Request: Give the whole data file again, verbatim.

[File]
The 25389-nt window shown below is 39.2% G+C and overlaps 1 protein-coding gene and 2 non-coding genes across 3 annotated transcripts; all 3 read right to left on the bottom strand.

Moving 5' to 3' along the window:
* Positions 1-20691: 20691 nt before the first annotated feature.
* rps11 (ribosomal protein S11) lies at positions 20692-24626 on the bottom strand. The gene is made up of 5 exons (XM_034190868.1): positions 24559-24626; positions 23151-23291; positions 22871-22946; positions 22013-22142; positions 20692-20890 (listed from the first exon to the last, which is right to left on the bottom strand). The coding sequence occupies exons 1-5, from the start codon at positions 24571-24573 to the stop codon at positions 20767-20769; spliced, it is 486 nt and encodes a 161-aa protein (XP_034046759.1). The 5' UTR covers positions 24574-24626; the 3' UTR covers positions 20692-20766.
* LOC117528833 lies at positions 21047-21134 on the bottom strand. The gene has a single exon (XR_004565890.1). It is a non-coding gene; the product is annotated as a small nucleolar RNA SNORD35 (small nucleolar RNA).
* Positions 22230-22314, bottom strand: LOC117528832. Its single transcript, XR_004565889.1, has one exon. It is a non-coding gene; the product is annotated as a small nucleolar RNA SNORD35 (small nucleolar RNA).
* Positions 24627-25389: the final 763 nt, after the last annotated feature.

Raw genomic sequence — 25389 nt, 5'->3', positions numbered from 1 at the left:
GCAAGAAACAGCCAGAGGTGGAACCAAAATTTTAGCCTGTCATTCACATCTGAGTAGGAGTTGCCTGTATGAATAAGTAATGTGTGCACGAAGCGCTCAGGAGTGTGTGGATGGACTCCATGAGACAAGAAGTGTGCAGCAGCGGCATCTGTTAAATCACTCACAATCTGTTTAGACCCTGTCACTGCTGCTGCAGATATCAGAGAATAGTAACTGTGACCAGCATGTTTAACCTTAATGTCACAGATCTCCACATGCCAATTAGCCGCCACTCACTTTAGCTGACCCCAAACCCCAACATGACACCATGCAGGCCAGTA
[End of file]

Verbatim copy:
The 25389-nt window shown below is 39.2% G+C and overlaps 1 protein-coding gene and 2 non-coding genes across 3 annotated transcripts; all 3 read right to left on the bottom strand.

Moving 5' to 3' along the window:
* Positions 1-20691: 20691 nt before the first annotated feature.
* rps11 (ribosomal protein S11) lies at positions 20692-24626 on the bottom strand. The gene is made up of 5 exons (XM_034190868.1): positions 24559-24626; positions 23151-23291; positions 22871-22946; positions 22013-22142; positions 20692-20890 (listed from the first exon to the last, which is right to left on the bottom strand). The coding sequence occupies exons 1-5, from the start codon at positions 24571-24573 to the stop codon at positions 20767-20769; spliced, it is 486 nt and encodes a 161-aa protein (XP_034046759.1). The 5' UTR covers positions 24574-24626; the 3' UTR covers positions 20692-20766.
* LOC117528833 lies at positions 21047-21134 on the bottom strand. The gene has a single exon (XR_004565890.1). It is a non-coding gene; the product is annotated as a small nucleolar RNA SNORD35 (small nucleolar RNA).
* Positions 22230-22314, bottom strand: LOC117528832. Its single transcript, XR_004565889.1, has one exon. It is a non-coding gene; the product is annotated as a small nucleolar RNA SNORD35 (small nucleolar RNA).
* Positions 24627-25389: the final 763 nt, after the last annotated feature.

Raw genomic sequence — 25389 nt, 5'->3', positions numbered from 1 at the left:
GCAAGAAACAGCCAGAGGTGGAACCAAAATTTTAGCCTGTCATTCACATCTGAGTAGGAGTTGCCTGTATGAATAAGTAATGTGTGCACGAAGCGCTCAGGAGTGTGTGGATGGACTCCATGAGACAAGAAGTGTGCAGCAGCGGCATCTGTTAAATCACTCACAATCTGTTTAGACCCTGTCACTGCTGCTGCAGATATCAGAGAATAGTAACTGTGACCAGCATGTTTAACCTTAATGTCACAGATCTCCACATGCCAATTAGCCGCCACTCACTTTAGCTGACCCCAAACCCCAACATGACACCATGCAGGCCAGTA